Arguments are inevitable in relationships, and if you want to smooth things over and keep your relationship strong long-term, apologies will also be inevitable. Even though we all know we’ll have to say we’re sorry to our significant others at some point, this is why it’s often so hard to say that itty bitty word:
You don’t always mean it. Let’s be totally honest — we’ve all apologized to someone when we absolutely did not mean it. Whether we toss out a quick “sorry” to keep the peace or move on from what’s clearly a dead-end argument, it doesn’t matter. It’s easy to say, but so damn hard to feel sometimes.
He’s often the one in the wrong. You’re having an argument with your boyfriend. You’ve clearly laid out all of your (valid) concerns, but he’s still not getting it. In fact, his counter-arguments are making ZERO sense. You can tell nothing’s working, so you let it go and apologize even though he’s definitely at fault. Wrestling your ego and admitting fault sucks, but sometimes, it’s the only way to move on from things and get back to normal.
It doesn’t always help. Imagine offering a genuine “sorry” to your partner about something you’ve done, only for him to respond by completely rejecting your apology. Apologizing is often a gamble because you never know if it’ll make things better or worse.
You end up saying it when you don’t need to. Are you a chronic apologizer? You know, one of those people who say “sorry” about every little thing, no matter how irrelevant it is? It’s generally not a problem, but being that way in a relationship can do more harm than good. When you say it even when you don’t need to, it ironically becomes that much more difficult to say when you’ve actually screwed up.
You don’t say it enough. On the flip side, some people seem like the word “sorry” doesn’t even exist in their vocabulary. When you aren’t used to apologizing, forcing it out is that much harder. Just like exercise, apologizing is something you should do in moderation if you want it to be a healthy and easier part of your life.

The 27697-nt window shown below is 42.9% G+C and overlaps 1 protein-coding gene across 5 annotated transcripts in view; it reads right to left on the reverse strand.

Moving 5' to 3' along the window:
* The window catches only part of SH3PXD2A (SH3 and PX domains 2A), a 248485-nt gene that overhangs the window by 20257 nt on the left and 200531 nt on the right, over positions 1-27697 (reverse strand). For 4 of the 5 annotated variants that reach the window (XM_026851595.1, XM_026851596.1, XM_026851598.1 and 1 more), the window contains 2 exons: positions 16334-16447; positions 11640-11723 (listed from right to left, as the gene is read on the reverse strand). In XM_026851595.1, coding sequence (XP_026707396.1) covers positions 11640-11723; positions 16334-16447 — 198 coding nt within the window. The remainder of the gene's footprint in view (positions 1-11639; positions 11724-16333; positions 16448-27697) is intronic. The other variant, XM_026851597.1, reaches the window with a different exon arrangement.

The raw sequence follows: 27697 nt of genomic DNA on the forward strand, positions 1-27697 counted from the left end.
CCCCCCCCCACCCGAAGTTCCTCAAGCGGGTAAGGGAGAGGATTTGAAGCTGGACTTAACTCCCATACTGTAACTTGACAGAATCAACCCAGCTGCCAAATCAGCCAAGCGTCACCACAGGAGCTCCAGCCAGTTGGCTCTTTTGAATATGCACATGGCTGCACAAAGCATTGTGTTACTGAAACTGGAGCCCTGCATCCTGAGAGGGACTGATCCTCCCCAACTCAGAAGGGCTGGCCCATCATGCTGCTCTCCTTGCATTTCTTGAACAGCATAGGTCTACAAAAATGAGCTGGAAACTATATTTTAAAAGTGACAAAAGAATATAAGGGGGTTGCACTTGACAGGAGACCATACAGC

It invalidates your views on the issue. As much as it’s often necessary, apologizing usually means admitting you were wrong, which isn’t easy for a lot of people to do. Sometimes it’s necessary to stand firm on your side of the argument, especially if it’s important that the other person understands where you’re coming from. Dropping the issue with a “sorry” when you truly aren’t will backfire since it sweeps the problem under the rug temporarily, but sometimes it’s necessary to swallow your pride and admit that your view on the issue wasn’t correct.
It makes him think he was right all along. We’ve all seen that obnoxious, smug look of victory on a guy’s face when he’s listening to your apology after an argument. From a friend or family member, it’s easy to brush off. For some reason though, when it comes from a boyfriend, it’s a different story. It can make it that much harder to admit fault, but if you want your relationship to survive, both of you need to handle apologies correctly whether they’re being given or received.
It leads to resentment. Sometimes an apology feels like a last-ditch effort to stop a spat from turning into a blowout argument. You don’t feel like repeating yourself, and he’s just not getting it, so why bother? Knowing that apologizing when you don’t feel like you’re wrong can make you resent your partner if you do it too much, though, and if you want to avoid that, it can completely turn you off from saying you’re sorry at all.
It’s easier to keep your true feelings bottled up. A discussion turns into an argument, which leads to hurt feelings and an insincere apology. But instead of saying sorry when you don’t feel it, it’s just easier to keep your feelings to yourself. It seems like a reliable solution at first, but the issues will come back to the surface with a vengeance and might bring some irreparable damage with them.
He might expect you to apologize 100 percent of the time. Now that you’ve conceded once, what’s going to stop your partner from thinking it’s your job to do it in every argument you have? That fear is often enough to keep a person from giving in even once, even though it’s usually an unfounded worry. It might be irrational to believe that one apology will mean that your partner will never be the one to say he’s sorry, but once the thought creeps into your mind, it’s hard to shake it out.